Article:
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The materials on this website do not, nor are they intended to create an attorney-client relationship or constitute legal advice. All California Workers' Compensation claims are different.

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Understanding Cumulative Trauma

February 5, 2019

If you are like most, you may believe that workers’ comp injuries are only caused by one specific incident or accident, known as a specific injury. This is mainly because it is easy to determine when and what caused the injury. But also, because no one can easily forget the sound of a branch cracking as you start falling from a tree that you are trimming, or the pain of having concrete fall on your foot, or even, the height difference of the item left on the floor of which caused you to slip and get injured. These types of injuries make it simple to determine whether they meet the AOE/COE definition. 

 

In work comp AOE/COE stands for arose out of employment and caused out of employment. In order for your claim to be a compensable work comp claim, an injury must be determined to be AOE/COE. This can prove to be most difficult with Cumulative Traumas (CT).

 

Cumulative trauma or CT injury is not due to one specific event or action. Instead, it happens gradually at work, over a period of time or during a course of constant and repetitive movements that by themselves, would not cause injury, but together, have caused considerable pain or a disabling medical condition. These injuries can also be considered a work-related injury, and can generally be considered to AOE/ COE because they happened through the course of doing your work activities. Therefore, they would be a work-related injury and fall under CA Worker's Compensation.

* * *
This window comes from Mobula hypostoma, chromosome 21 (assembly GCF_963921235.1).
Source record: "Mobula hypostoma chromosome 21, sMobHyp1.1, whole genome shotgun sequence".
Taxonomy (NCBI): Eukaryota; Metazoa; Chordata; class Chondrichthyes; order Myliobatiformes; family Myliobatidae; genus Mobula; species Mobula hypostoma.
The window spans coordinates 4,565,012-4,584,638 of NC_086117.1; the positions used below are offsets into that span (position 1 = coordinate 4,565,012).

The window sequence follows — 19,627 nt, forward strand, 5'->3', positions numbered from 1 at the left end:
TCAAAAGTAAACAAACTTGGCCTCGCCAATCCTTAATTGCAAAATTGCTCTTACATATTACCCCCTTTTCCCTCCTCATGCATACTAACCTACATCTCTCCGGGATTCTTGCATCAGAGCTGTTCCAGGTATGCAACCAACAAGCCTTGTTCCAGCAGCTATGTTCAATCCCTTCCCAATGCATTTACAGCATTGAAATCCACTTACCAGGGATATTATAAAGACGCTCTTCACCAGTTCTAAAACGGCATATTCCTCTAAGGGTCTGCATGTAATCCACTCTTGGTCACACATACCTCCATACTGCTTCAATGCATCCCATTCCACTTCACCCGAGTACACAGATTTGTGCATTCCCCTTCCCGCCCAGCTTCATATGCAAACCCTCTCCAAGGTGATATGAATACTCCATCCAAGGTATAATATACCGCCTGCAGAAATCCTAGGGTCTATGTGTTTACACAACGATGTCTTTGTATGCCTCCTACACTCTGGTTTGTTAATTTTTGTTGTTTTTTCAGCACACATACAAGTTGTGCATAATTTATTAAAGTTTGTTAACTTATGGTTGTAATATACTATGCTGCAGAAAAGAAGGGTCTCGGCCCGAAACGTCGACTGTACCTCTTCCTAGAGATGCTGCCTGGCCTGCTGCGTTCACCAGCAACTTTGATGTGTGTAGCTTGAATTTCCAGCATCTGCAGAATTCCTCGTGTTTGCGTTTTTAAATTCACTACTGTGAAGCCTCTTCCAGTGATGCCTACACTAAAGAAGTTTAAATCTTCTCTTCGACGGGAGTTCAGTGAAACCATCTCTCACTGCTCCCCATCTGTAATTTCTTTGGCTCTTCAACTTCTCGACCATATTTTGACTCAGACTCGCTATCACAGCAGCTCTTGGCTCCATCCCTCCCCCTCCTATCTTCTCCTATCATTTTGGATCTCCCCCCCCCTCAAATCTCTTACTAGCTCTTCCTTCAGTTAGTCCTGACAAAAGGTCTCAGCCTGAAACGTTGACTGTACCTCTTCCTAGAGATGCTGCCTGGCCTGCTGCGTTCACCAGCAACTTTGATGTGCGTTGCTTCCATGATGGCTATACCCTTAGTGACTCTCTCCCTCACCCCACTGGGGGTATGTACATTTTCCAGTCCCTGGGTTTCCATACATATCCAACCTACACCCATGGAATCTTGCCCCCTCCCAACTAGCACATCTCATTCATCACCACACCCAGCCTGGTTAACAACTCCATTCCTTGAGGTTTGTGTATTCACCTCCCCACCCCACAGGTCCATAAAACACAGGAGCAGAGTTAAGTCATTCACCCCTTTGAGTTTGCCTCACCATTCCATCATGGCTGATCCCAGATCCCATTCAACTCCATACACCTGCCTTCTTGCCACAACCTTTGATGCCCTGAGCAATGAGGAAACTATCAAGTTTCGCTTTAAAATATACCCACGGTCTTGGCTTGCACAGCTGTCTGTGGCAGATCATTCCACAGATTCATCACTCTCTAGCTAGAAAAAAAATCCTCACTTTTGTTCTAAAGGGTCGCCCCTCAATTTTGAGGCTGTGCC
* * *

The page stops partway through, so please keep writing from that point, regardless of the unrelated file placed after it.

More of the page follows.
An example of this kind of injury would be someone who does manual labor and spends all day, every day, bent over shoveling or lifting. Due to the lifting and shoveling, this person develops lumbar back pain which requires medical treatment. If the work activities of lifting and shoveling contributed to his/ her back injury, this would be a repetitive injury work comp claim. Other examples would include: if you use your hands repetitively at work and you develop hand/wrist pain; or if you do a lot of walking and climbing and develop knee pain; or if you are exposed to toxins and/or chemicals over a period of time and develop respiratory problems; or if you are exposed to loud noises at work and gradually develop hearing problems. These types of injuries are labeled repetitive, or "cumulative trauma" injuries.

 

One of the difficulties of cumulative injuries is determining the date of when the injury occurred. The date of injury for a repetitive use injury, can be the first date you see a physician, the first day you become disabled or limited from the injury, or the last day you work, among other possible dates. 

 

IMPORTANT:
If you suspect that you have a CT claim from your work activities, you should give notice to your employer immediately, explaining you have a medical condition which you believe is related to your work activities. Please remember to follow-up with your physician right away and describe in detail what your job duties were and how they seemed to cause or increase your symptoms.

A CT injury is most often initially denied by the work comp carrier. This is due to the fact it is difficult, without medical documentation, to prove this injury was AOE/COE and not some unrelated out of work activity. WCLC attorneys are familiar with CT injuries and what it takes to move them from denied to accepted injuries. As such we would be more than happy to meet with you to discuss the specifics of your claim.

 

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